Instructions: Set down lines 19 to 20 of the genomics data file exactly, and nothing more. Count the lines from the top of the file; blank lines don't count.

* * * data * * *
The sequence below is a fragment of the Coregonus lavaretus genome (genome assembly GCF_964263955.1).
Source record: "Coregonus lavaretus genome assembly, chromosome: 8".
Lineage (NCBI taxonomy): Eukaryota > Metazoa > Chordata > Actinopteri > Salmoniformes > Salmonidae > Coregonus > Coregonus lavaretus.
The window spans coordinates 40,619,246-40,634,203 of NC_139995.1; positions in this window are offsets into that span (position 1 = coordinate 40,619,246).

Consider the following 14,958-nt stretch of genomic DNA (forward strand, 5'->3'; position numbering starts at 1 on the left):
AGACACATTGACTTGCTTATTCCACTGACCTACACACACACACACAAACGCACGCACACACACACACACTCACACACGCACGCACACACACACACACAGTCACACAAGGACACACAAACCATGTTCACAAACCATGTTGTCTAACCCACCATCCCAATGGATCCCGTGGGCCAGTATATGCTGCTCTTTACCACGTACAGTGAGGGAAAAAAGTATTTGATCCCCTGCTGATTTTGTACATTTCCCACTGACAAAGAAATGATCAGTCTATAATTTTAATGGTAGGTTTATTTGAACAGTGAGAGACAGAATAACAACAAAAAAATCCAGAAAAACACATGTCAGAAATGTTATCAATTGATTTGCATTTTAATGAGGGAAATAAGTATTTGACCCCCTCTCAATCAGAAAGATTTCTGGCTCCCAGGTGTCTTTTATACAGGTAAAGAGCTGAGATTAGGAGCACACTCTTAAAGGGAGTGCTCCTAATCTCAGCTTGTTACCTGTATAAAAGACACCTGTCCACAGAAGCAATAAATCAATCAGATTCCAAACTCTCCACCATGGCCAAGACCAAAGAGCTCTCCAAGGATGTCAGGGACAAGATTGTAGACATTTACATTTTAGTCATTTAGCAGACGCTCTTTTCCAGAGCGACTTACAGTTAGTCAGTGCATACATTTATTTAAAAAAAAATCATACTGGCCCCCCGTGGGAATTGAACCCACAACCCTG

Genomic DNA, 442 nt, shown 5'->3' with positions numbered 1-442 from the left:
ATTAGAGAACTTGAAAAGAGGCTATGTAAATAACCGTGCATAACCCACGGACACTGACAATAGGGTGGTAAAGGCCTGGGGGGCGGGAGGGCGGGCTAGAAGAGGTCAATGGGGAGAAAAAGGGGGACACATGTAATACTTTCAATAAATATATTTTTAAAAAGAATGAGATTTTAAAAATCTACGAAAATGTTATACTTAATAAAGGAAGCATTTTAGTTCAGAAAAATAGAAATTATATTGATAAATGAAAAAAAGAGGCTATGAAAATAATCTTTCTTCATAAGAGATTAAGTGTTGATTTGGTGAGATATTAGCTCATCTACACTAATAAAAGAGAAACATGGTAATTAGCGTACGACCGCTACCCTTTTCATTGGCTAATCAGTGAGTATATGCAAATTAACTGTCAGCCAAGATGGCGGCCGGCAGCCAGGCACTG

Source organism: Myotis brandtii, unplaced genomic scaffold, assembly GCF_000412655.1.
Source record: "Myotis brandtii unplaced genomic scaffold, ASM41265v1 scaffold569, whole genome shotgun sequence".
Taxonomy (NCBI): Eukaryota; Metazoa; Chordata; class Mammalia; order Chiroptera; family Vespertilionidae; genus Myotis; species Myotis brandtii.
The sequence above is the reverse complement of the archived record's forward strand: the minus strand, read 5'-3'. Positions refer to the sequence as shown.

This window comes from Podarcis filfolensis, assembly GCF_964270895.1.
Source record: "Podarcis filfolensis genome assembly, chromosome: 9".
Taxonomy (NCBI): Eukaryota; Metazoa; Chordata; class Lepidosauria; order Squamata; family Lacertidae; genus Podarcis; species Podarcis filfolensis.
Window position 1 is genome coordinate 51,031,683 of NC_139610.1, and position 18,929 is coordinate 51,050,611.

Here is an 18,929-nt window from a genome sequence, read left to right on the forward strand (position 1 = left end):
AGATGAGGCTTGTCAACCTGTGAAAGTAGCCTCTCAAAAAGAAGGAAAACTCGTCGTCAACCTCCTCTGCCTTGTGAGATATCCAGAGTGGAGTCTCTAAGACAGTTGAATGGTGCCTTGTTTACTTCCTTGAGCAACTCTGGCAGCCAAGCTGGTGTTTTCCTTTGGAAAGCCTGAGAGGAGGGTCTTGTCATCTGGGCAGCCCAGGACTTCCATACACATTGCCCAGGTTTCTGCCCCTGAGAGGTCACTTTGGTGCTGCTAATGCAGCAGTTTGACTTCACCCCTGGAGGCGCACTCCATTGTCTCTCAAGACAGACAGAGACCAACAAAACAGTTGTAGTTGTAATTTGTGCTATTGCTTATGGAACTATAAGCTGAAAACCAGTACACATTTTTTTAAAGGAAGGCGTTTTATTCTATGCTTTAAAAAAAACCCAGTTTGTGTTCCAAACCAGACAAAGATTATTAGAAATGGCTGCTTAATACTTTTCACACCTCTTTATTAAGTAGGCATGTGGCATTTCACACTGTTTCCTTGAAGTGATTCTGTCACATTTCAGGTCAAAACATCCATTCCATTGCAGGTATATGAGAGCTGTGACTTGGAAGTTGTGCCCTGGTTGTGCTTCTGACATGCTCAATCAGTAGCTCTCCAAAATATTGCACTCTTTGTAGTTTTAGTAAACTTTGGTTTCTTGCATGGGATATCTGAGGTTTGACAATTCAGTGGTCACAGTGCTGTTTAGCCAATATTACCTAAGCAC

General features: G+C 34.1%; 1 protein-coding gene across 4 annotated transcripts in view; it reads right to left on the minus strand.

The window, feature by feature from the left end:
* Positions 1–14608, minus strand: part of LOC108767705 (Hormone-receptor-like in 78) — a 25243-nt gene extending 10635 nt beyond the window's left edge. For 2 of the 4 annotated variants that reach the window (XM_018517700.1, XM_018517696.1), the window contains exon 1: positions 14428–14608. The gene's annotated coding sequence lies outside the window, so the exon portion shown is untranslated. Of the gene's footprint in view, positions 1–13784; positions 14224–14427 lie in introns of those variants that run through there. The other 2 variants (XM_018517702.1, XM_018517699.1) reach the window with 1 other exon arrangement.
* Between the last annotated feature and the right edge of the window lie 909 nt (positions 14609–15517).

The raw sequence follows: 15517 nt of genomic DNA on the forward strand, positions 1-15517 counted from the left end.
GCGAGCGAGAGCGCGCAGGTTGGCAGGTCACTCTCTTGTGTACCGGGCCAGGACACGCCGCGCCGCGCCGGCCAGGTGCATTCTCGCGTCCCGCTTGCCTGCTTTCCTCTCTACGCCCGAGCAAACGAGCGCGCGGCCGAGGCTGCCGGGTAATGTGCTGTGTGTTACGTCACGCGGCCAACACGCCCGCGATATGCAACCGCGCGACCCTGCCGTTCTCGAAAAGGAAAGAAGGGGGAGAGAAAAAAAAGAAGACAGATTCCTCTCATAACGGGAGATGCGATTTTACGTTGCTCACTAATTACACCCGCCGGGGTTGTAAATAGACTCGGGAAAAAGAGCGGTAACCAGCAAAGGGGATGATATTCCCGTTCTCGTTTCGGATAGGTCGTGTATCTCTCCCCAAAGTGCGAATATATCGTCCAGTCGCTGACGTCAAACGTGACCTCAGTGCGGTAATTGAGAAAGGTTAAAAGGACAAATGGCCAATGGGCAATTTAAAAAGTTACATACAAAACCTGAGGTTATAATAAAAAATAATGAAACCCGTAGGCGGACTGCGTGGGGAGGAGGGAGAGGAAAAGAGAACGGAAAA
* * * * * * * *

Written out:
General features: G+C 34.1%; 1 protein-coding gene across 4 annotated transcripts in view; it reads right to left on the minus strand.

The window, feature by feature from the left end: